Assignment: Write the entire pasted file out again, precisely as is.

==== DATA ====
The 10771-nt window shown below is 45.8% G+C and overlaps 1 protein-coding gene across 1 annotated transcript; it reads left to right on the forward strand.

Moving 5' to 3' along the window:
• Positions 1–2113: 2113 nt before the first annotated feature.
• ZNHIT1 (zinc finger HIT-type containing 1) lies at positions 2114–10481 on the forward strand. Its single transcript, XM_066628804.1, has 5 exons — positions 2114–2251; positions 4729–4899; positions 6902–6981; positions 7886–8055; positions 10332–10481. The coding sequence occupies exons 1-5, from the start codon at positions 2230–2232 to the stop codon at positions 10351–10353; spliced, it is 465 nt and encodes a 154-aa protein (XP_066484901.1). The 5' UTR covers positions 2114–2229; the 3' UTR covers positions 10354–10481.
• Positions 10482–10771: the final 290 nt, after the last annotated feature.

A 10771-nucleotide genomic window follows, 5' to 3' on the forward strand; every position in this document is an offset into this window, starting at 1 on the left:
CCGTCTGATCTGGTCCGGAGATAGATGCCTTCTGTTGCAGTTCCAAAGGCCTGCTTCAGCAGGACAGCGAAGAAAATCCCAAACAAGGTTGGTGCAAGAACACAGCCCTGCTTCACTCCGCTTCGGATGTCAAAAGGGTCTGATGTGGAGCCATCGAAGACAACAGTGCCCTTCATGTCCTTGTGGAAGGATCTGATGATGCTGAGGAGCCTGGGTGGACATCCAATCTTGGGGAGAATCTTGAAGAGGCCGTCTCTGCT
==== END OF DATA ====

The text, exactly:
The 10771-nt window shown below is 45.8% G+C and overlaps 1 protein-coding gene across 1 annotated transcript; it reads left to right on the forward strand.

Moving 5' to 3' along the window:
• Positions 1–2113: 2113 nt before the first annotated feature.
• ZNHIT1 (zinc finger HIT-type containing 1) lies at positions 2114–10481 on the forward strand. Its single transcript, XM_066628804.1, has 5 exons — positions 2114–2251; positions 4729–4899; positions 6902–6981; positions 7886–8055; positions 10332–10481. The coding sequence occupies exons 1-5, from the start codon at positions 2230–2232 to the stop codon at positions 10351–10353; spliced, it is 465 nt and encodes a 154-aa protein (XP_066484901.1). The 5' UTR covers positions 2114–2229; the 3' UTR covers positions 10354–10481.
• Positions 10482–10771: the final 290 nt, after the last annotated feature.

A 10771-nucleotide genomic window follows, 5' to 3' on the forward strand; every position in this document is an offset into this window, starting at 1 on the left:
CCGTCTGATCTGGTCCGGAGATAGATGCCTTCTGTTGCAGTTCCAAAGGCCTGCTTCAGCAGGACAGCGAAGAAAATCCCAAACAAGGTTGGTGCAAGAACACAGCCCTGCTTCACTCCGCTTCGGATGTCAAAAGGGTCTGATGTGGAGCCATCGAAGACAACAGTGCCCTTCATGTCCTTGTGGAAGGATCTGATGATGCTGAGGAGCCTGGGTGGACATCCAATCTTGGGGAGAATCTTGAAGAGGCCGTCTCTGCT